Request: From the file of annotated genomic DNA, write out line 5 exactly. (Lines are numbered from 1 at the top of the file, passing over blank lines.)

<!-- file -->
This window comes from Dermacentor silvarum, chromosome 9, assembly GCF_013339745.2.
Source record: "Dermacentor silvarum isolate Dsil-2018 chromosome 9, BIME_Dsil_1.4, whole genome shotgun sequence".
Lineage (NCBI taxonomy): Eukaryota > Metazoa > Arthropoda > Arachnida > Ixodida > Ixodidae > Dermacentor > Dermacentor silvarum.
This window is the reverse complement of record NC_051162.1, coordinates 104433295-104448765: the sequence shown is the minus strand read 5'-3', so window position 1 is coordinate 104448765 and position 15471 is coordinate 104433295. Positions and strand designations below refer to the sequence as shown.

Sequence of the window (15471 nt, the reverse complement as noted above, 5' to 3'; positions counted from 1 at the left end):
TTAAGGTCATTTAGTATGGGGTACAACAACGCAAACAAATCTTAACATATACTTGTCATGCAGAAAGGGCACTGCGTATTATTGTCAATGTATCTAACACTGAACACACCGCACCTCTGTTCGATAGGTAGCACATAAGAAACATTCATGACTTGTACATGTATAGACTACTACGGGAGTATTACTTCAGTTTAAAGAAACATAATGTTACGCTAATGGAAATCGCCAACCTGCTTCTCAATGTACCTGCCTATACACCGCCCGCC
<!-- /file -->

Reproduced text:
Sequence of the window (15471 nt, the reverse complement as noted above, 5' to 3'; positions counted from 1 at the left end):